Saturday, 13 August 2016

Never Too Young to Start Writing. By Ann Evans

Ann Evans, author visit at Sowe Valley Primary
You can never start writing and publishing too early! A few months ago a local primary school got in touch to see if I would run an after school's club with the aim of producing a school magazine. I imagine they invited me after a previous author school visit around World Book Day. 

It was a paying job, so I thought, why not? Although I only get paid for the hour I'm there – and not the hours I later discovered I was spending knocking the kids' work into shape. Still, it was enjoyable work.

So, the fifteen children turned up at our Monday afternoon's after school magazine club at Sowe Valley Primary, and I admit it took me quite a few weeks to remember all the names. And the fact that it was children from all years made me wonder if it was going to be tricky working with multi age groups. It went from little Ellie in year 1 (aged 5) to Kayleigh in year 6 (aged 11).

But oddly enough, it seems when it comes to writing and getting published, there's a common bond and desire to gather the info and get the articles published. My year 1 pupil wasn't shy in coming forward with her ideas for the magazine, and she was one of the first children to hand me a finished piece of work.




Young Harry from year 4, would have given TV sports presenter Harry Carpenter a run for his money, with his first football match report, written with all the style of a true sports journalist!

Jake was almost not allowed to join by the teachers, for fear of him being disruptive. He is a bit loud, true, but he's written articles on his own pets, and interviewed others about their pets and days out. And even written a poem. Go Jake!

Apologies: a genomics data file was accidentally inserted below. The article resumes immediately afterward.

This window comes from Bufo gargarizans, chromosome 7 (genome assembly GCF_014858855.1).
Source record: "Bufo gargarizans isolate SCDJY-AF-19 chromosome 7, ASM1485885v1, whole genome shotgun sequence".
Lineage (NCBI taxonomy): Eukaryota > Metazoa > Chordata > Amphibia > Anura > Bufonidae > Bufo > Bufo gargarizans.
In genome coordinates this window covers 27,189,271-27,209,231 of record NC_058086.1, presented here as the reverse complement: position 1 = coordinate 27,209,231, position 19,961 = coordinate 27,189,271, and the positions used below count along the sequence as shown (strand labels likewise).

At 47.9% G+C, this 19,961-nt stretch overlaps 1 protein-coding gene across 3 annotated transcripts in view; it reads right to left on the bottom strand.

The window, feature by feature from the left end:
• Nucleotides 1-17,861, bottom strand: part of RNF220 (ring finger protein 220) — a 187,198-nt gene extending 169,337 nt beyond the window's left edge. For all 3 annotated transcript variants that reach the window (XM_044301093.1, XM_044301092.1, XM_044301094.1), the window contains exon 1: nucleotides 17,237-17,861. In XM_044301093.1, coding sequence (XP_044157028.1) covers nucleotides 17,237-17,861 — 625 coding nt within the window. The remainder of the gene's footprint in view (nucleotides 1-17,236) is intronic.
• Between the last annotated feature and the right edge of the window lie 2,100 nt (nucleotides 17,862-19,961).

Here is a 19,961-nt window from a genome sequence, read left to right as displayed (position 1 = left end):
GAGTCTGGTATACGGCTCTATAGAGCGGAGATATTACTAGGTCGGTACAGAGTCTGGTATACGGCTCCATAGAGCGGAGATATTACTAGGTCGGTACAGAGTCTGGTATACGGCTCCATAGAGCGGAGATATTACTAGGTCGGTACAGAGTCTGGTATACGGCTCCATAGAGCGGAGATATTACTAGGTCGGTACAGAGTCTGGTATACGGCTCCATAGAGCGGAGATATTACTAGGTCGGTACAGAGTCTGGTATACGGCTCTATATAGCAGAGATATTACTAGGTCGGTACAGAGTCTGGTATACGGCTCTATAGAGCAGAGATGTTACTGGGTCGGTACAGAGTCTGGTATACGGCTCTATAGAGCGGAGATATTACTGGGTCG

Imogen has been a little star, with lots of written articles, presented well too. And a full page story, for our Back Page Fiction slot – which actually ended up in the middle of the mag, but hey ho! The school is forgiven for not printing the pages up in exactly the order I wanted them. A lesson to me actually, to present it in a foolproof fashion. I'll know next time.


As the weeks have gone on, it's been fun seeing what they children could come up with. They've interviewed their teachers to find out 'little known facts' for the 'How Well Do You Know Your Teacher' slot. Ravleen spent her free time making crafts items which we photographed. Bethany is definitely going to be a food writer when she's older – providing more recipes than we can use. They've come up with articles on friendship and school council, and reports of achievements. Not to mention jokes and puzzles.

























With the summer school holidays fast approaching, we had quite a rush at the end to meet the deadline of getting the magazine printed and distributed before school broke up. But my team of young reporters pulled out all the stops and supplied articles, jokes and puzzles to fill in the blank spaces. They were handing me final scribbled scraps of paper with last minute news/articles on as their parents were waiting to collect them. 


So it's been an experience. It's also been fun and worthwhile just to see how the children have worked together. I'm curious to see how many of them will have been writing during their school holidays, as I suggested. So, come September hopefully we'll start all over again with issue 2 of The WOW Magazine. (Putting the WOW! in Sowe)




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1 comment:

Wendy Jones said...

What a superb opportunity and idea. Sounds like everyone had a whale of a time.